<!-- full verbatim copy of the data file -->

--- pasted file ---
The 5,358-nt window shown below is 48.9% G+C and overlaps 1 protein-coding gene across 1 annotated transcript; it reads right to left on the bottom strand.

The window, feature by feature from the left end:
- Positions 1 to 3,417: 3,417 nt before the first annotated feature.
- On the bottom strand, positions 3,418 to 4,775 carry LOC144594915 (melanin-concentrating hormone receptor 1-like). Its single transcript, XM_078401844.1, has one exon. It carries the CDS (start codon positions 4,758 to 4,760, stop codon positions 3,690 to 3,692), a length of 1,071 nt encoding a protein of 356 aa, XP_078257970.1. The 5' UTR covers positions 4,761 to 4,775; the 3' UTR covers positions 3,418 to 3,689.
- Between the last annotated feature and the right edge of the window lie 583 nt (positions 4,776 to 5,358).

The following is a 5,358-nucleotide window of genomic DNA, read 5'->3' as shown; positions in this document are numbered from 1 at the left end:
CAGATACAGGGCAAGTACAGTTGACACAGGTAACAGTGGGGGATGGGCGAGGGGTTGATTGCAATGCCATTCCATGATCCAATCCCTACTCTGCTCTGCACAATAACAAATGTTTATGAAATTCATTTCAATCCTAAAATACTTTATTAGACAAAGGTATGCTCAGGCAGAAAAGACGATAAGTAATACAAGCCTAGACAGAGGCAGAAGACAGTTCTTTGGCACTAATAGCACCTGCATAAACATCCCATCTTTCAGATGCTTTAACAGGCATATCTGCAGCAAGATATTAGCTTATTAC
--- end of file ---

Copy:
The 5,358-nt window shown below is 48.9% G+C and overlaps 1 protein-coding gene across 1 annotated transcript; it reads right to left on the bottom strand.

The window, feature by feature from the left end:
- Positions 1 to 3,417: 3,417 nt before the first annotated feature.
- On the bottom strand, positions 3,418 to 4,775 carry LOC144594915 (melanin-concentrating hormone receptor 1-like). Its single transcript, XM_078401844.1, has one exon. It carries the CDS (start codon positions 4,758 to 4,760, stop codon positions 3,690 to 3,692), a length of 1,071 nt encoding a protein of 356 aa, XP_078257970.1. The 5' UTR covers positions 4,761 to 4,775; the 3' UTR covers positions 3,418 to 3,689.
- Between the last annotated feature and the right edge of the window lie 583 nt (positions 4,776 to 5,358).

The following is a 5,358-nucleotide window of genomic DNA, read 5'->3' as shown; positions in this document are numbered from 1 at the left end:
CAGATACAGGGCAAGTACAGTTGACACAGGTAACAGTGGGGGATGGGCGAGGGGTTGATTGCAATGCCATTCCATGATCCAATCCCTACTCTGCTCTGCACAATAACAAATGTTTATGAAATTCATTTCAATCCTAAAATACTTTATTAGACAAAGGTATGCTCAGGCAGAAAAGACGATAAGTAATACAAGCCTAGACAGAGGCAGAAGACAGTTCTTTGGCACTAATAGCACCTGCATAAACATCCCATCTTTCAGATGCTTTAACAGGCATATCTGCAGCAAGATATTAGCTTATTAC